5 Things We Learned At Val di Sole World Cup XC 2019

Aug 7, 2019
by Ed Spratt  
Mathieu Van Der Poel pulled away hard after Nino tried to make him bite. A commanding victory for the European Champ.

The fifth round of the World Cup XC in Val di Sole provided some intense racing, here are five things we noticed from the sidelines:

1. Canyon bicycles won 75% of the gold medals.
The German online bike brand took three of the four top spots this past weekend in Val di Sole after Pauline Ferrand Prevot, Mathieu Van Der Poel and Ronja Eibl took the win in their respective categories. Correndon Circus' Mathieu Van Der Poel and Ronja Eibl opted for the full-suspension bike while Canyon Factory's Pauline Ferrand Prevot chose the hardtail for the long steep climbs and it seems that it played to her advantage in a sprint finish against Jolanda Neff.

Pauline Ferrand Prevot had an incredible ride and took a well deserved win.

2. Taking time off the bike isn't necessarily detrimental to results.

Pauline Ferrand Prevot won the XC, Cyclocross and Road World Championships in 2015 but hadn't won a World Cup since that same year. She had a difficult start to the season after having surgery on her iliac artery, something which could have potentially ended her career. Then after two months of no training, she began the road back to the World Cups. To see her take the win in Val di Sole last weekend is impressive, to say the least.

Besides Pauline, Jenny Rissveds delivered her second podium since returning after her mental health break and Maja Wloszczowska, a former winner here, came back after a mystery illness picked up at the Cape Epic to finish 13th. One can't forget that during the 2018 season, Kate Courtney was forced to take a two-week break mid-season to recover from a knee injury, and returned to take the World Championships.

An understandably emotional Jenny Rissveds takes another podium. She is certainly the comeback story of the year.

3. The men's race provided the largest ever Val di Sole winning margin and the women's, the smallest

The Elite Men's and Women's races couldn't have been more different with the Elite Men's racing creating the largest men's winning margin in Val di Sole and the women's the smallest. Mathieu Van Der Poel managed to create an 18-second gap to Mathias Flueckiger in an impressive last-minute attack on one of the final climbs after riding alongside Schurter and Flueckiger the whole race. The previous largest winning margin in an Elite Men's XC at Val di Sole was last year where Nino Schurter beat Gerhard Kerschbaumer to the line by just six seconds.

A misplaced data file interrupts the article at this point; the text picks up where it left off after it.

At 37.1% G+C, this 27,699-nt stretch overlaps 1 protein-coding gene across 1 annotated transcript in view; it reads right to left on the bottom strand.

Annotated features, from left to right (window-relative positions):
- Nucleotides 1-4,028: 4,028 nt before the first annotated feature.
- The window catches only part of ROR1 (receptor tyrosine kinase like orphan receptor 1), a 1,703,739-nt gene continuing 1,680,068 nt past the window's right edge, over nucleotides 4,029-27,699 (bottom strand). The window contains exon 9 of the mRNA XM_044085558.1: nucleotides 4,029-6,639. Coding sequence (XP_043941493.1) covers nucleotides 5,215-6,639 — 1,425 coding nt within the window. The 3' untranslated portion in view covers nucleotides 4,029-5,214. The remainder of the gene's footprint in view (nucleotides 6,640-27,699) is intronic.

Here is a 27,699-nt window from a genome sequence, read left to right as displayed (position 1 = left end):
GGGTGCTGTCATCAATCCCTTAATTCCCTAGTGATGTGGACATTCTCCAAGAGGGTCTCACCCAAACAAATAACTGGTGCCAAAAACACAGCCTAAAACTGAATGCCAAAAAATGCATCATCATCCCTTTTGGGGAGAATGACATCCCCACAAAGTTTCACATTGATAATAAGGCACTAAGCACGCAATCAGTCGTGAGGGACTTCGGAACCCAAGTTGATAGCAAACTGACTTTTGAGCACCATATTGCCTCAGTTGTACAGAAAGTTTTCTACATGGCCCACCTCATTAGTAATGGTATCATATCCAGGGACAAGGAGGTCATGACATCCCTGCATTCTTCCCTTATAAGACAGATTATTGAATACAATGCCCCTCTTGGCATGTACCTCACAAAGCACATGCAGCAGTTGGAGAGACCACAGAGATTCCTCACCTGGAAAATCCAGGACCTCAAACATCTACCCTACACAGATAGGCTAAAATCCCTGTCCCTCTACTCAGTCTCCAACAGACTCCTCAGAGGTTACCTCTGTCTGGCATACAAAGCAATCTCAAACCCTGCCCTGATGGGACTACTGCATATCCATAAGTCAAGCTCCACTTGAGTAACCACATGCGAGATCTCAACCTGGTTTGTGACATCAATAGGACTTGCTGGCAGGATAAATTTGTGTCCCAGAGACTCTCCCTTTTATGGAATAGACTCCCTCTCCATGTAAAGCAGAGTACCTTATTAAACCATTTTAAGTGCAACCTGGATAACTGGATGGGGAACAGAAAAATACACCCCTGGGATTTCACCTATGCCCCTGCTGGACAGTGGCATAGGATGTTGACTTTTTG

In the Elite Women's race, Pauline Ferrand Prevot looked like she had the win after the third lap when she had built a gap of 34 seconds to Jolanda Neff but between lap four and the end of the race, Neff managed to close the gap making up an amazing 13 seconds in just the last lap. The race ended with one of the closest sprints in recent years with Neff almost taking the win. The one-second winning margin is the smallest in the women's race in the venue's history with 2018 coming closest at nine seconds.

Flueckiger taking a quick peak over his shoulder as Schurter and Van Der Poel close in on him.

4. Nino Schurter could take the overall this weekend in Lenzerheide

The current World Champion now sits just 116 points ahead of his closest rival Mathieu Van Der Poel in the overall after a perfect weekend for the Dutchman. However, with Mathieu Van Der Poel set to miss the final round in Snowshoe so he can take part in the Road World Championships, he's actually very unlikely to be a big player in the race for the overall.

Mathematically, anyone down to Maxime Marotte in seventh can still win the title, however if Schurter can leave Lenzerheide with a lead of 375 points, the title is guaranteed to be his. For example, if Schurter wins both races in Switzerland, Avancini or Flueckiger will have to score at least 225 points to stay in the title race. If they both fail to podium, Schurter could claim the title outright with a round to spare.

For the Women, it is very much down to two riders, Kate Courtney and Jolanda Neff. However, with only 33 points separating them at this stage, it's too tight to call for the moment.